As I Began To Love Myself 


AS I BEGAN TO LOVE MYSELF by Charlie Chaplin

As I began to love myself I found that anguish and emotional suffering are only warning signs that I was living against my own truth. 

Today, I know this is “AUTHENTICITY”. 

As I began to love myself I understood how much it can offend somebody. As I try to force my desires on this person, even though I knew the time was not right and the person was not ready for it, and even though this person was me. 

Today I call it “RESPECT”. 

As I began to love myself I stopped craving for a different life and I could see that everything that surrounded me was inviting me to grow. 

Today I call it “MATURITY”. 

As I began to love myself I understood that at any circumstance, I am in the right place at the right time, and everything happens at exactly the right moment. So I could be calm. 

Today I call it “SELF-CONFIDENCE”. 

As I began to love myself I quit steeling my own time and stopped designing huge projects for the future. 

Today, I only do what brings me joy and happiness, things I love to do and that make my heart cheer, and I do them in my own way and in my own rhythm. 

Today I call it “SIMPLICITY”. 

As I began to love myself I freed myself of anything that is no good for my health – food, people, things, situations, and everything that drew me down and away from myself. At first I called this attitude a healthy egoism. 

Today I know it is “LOVE OF ONESELF”. 

As I began to love myself I quit trying to always be right, and ever since, I was wrong less of the time. 

Today I discovered that is “MODESTY”. 

As I began to love myself I refused to go on living in the past and worrying about the future. Now, I only live for the moment, where EVERYTHING is happening. 

Today I live each day, day by day, and I call it “FULFILLMENT”. 

As I began to love myself I recognized that my mind can disturb me and it can make me sick. But as I connected it to my heart, my mind became a valuable ally. 

Today I call this connection “WISDOM OF THE HEART”.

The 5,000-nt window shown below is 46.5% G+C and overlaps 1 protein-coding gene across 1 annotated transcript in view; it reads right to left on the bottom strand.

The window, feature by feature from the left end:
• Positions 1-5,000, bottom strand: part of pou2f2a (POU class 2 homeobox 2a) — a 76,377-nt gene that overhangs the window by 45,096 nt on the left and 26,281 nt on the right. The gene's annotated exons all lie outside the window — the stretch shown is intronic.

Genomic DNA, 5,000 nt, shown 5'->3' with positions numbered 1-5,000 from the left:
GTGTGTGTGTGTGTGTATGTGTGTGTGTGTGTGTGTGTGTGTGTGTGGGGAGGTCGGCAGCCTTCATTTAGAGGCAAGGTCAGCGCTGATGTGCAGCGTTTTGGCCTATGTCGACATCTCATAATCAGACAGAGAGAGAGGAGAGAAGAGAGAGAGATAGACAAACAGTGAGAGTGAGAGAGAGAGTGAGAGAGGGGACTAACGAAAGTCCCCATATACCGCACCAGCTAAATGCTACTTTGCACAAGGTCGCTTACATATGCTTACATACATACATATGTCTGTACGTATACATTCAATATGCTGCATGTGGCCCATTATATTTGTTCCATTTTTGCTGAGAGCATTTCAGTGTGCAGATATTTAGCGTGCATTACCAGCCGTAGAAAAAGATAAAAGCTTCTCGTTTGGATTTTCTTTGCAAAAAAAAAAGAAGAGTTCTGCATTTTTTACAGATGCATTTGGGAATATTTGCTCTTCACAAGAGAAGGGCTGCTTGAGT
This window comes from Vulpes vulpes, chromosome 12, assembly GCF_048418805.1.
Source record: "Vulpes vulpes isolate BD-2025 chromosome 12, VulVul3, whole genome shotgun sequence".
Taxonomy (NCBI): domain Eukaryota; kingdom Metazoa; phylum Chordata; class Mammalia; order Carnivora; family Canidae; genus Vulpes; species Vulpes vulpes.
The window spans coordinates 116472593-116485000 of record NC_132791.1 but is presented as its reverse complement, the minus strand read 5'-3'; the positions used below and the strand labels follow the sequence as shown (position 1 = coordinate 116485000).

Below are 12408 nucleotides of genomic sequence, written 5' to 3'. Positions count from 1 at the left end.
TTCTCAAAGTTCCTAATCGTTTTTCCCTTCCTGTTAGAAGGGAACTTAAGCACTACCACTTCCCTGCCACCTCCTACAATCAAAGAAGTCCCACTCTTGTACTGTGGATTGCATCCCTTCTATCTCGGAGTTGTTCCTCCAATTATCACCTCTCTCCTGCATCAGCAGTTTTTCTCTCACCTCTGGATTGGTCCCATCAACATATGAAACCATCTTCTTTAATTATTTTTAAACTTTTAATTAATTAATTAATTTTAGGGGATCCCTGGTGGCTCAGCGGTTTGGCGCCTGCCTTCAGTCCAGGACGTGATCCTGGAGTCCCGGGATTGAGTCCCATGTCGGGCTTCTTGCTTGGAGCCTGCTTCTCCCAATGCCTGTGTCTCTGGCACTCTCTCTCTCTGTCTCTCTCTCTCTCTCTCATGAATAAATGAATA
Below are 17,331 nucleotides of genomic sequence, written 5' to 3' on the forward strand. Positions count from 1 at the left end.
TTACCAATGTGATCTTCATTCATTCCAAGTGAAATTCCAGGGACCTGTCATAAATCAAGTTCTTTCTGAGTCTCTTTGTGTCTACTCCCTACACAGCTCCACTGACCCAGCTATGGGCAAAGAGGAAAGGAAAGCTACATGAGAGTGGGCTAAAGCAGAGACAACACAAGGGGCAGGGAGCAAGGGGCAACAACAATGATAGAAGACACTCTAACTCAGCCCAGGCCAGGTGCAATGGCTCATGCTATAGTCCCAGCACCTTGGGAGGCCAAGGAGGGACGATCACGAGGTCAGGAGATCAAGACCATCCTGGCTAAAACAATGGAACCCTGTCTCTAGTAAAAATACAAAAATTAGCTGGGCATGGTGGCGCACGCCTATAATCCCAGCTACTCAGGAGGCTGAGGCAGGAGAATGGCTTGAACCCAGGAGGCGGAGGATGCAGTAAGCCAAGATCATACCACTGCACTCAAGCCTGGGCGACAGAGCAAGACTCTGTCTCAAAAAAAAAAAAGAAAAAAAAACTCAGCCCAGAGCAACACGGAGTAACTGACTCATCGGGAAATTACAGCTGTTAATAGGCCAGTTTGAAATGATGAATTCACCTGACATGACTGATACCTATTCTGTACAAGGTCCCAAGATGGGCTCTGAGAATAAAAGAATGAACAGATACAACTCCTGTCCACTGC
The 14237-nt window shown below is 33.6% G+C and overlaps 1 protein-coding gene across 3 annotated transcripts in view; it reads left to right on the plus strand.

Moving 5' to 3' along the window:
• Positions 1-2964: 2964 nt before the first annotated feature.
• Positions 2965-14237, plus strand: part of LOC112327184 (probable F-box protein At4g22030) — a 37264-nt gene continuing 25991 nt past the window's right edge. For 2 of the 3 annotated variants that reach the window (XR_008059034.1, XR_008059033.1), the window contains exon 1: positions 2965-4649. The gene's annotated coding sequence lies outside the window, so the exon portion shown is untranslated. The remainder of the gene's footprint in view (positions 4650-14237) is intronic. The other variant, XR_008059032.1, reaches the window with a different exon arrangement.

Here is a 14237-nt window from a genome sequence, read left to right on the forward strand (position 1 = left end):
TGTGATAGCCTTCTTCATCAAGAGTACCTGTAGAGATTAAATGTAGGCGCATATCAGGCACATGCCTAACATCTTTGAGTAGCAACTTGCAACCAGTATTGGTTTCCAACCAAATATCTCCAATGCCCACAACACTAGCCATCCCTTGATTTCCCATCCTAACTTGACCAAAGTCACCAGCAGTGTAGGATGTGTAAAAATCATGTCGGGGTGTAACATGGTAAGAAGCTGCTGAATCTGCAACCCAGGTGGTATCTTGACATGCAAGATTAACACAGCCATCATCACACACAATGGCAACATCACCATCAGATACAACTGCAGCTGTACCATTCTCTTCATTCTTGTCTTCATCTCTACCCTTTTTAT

We no longer need to fear arguments, confrontations or any kind of problems with ourselves or others. Even stars collide, and out of their crashing, new worlds are born. Today I know that is “LIFE”!
Wise words by Mr Chaplin…

In love & light,

Hayley xx 

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The Three Grand Essentials To Happiness

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Happiness is a state of mind; a state which can shift from pure contentment to complete dissatisfaction in any given moment. This change in perspective can be triggered by a number of outside circumstances seemingly out of our control; unexpected news, the loss of something dear, an ill-mannered interaction with a stranger…

At times our discomfort is prolonged and happiness can feel like a distant memory. I remember the overwhelming feeling of complete sorrow in the long months that followed my Dad’s death. I was a sinking ship. Afraid of marring others with my grief, I’d hide my devastation beneath a brave face, but on the inside I was an empty vessel lost at sea. If I knew then what I know now, I would advise my nineteen-year-old self to honour her feelings; to be unafraid of reaching out and asking for help.

If you are feeling bereft, try not to stuff down your emotions. Be kind to yourself and trust that this feeling will pass. It may not go away entirely, but as sure as the tides ebb and flow, so will your state of happiness. Nothing in life is constant. As rocky as the oceans may seem, the tides will settle in time. So don’t lose heart. It’s not your job to control the weather – life is unpredictable. But we can learn to navigate the storms, we can learn to stay afloat instead of drowning.

We can begin with the three essentials to happiness.

Something to do:

This could be as simple as petting your dog; making a start on a long neglected project or planting some vegetables to harvest in winter. Participating in life brings us back to the only moment we have – NOW. It is now that we are free from the binds of the past and worries about the future. For me, writing, walking in nature, and belly laughing with loved ones always brings me back to a state of gratitude for the moment I’m in.

Something to love:

At our core, we are pure, unbounded love. Therefore, not to love is a slow death to the soul. Yet many of us forget that we cannot give away what we don’t have. Love begins first with oneself. Not in a conceited self-righteous way, but in a way that is non-judgemental and self-accepting. When we truly love ourselves, we are able love others unconditionally. Make a promise each day to look in the mirror and say with deep compassion: “I love you.” Watch how that love flows outward to others.